Notes From/ About A ‘Revolution’

April 11, 2011 at 9:15 PMApr (Activism, Cinema, Friends, Letter, Media, Music, Musings, Slice Of Life)

I said, “I express my solidaity with Anna Hazare. But it makes me uncomfortable to notice that the 10 year fast of Irom Sharmila doesn’t get the same kind of support and attention.” Anand replied, “This is the Jessica Lal crowd.” That said it all.

Not to say that justice for Jessica Lal is not important. It is. But it is sad that there is no such mass support and demand for ‘Justice for Manorama’ and ‘Justice for Priyanka Bhotmange’. But when it is for Jessica Lal, it wakes up the entire middle class. Similarly there was something ‘middle-class’ about the support that Anna Hazare got for the movement against corrpution. Corruption, is the preoccupation and an enemy, in daily conversations, of the middle-class. So a campaign and movement against corruption automatically gains immense support from the middle-class. Yes, justice for Jessica Lal was also important and fight against corruption is also important.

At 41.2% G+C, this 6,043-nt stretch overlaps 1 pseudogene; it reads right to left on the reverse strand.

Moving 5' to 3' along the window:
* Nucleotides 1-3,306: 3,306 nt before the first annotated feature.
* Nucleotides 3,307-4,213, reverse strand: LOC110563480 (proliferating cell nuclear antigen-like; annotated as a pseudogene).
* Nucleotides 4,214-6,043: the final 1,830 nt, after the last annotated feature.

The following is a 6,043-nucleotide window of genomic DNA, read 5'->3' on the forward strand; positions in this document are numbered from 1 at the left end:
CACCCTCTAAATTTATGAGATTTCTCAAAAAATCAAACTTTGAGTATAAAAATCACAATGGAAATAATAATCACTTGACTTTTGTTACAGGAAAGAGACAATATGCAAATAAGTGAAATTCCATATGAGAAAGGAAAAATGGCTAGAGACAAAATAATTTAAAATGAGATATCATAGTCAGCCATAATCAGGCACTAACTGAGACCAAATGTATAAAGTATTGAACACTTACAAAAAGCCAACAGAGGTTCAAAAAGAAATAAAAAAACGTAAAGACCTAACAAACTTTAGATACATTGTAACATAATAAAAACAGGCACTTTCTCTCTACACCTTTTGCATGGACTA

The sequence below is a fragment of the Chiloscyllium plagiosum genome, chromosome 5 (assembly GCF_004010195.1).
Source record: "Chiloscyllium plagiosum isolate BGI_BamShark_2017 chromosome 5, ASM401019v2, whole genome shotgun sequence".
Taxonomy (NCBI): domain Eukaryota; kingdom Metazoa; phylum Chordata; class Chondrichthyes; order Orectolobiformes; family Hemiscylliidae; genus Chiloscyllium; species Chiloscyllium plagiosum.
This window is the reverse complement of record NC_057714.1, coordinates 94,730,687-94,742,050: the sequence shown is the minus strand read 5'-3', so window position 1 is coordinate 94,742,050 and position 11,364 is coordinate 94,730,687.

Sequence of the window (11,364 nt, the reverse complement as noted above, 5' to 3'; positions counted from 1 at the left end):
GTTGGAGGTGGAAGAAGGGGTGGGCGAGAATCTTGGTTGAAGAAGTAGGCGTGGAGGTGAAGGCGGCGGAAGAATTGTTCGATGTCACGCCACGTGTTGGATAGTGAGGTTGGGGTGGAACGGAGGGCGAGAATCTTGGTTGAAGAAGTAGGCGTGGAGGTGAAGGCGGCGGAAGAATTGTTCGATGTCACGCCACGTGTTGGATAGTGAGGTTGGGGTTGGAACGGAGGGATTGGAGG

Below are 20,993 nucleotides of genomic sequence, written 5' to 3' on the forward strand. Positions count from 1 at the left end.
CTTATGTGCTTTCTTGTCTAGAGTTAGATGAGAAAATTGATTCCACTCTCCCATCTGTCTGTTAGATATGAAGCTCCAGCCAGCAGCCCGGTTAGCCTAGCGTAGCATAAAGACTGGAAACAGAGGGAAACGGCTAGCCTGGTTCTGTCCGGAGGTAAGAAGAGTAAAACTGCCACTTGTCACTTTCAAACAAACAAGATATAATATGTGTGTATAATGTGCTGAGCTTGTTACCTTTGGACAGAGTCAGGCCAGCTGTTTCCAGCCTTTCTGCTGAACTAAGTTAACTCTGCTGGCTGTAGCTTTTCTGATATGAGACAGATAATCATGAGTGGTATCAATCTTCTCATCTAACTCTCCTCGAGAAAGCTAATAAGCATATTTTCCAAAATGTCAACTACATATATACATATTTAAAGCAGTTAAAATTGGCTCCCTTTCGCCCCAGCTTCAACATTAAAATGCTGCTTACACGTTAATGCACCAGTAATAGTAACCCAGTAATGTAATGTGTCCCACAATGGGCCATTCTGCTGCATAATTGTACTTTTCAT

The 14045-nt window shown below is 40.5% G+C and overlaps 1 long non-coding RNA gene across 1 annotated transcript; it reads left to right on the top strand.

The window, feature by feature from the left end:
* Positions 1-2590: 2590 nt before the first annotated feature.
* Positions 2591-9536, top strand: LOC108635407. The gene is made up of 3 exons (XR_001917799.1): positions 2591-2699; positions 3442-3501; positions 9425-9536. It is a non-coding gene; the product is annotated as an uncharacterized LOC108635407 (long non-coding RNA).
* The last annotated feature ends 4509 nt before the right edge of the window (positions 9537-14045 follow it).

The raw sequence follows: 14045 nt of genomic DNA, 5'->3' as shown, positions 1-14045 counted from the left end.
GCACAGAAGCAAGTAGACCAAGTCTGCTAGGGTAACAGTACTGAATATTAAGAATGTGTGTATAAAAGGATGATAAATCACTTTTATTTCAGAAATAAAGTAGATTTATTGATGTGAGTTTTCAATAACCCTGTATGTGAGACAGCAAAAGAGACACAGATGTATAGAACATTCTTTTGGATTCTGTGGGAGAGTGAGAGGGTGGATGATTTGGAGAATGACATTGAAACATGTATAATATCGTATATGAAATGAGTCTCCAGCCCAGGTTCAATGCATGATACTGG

I feel that when the fight is against politicians we happily extended our support and show solidarity. Because the enemies are the politicians. But when the enemy is the state, we would not even let the matter register in our minds. Because there is identification of the self with the state. So what is called as national interest becomes more important, however absurd it is and however inhumane it is to our fellow humans and fellow countrymen. So, obviously there is no mass support for Irom or Binayak Sen but there is a ‘revolutionary’ support for Anna Hazare.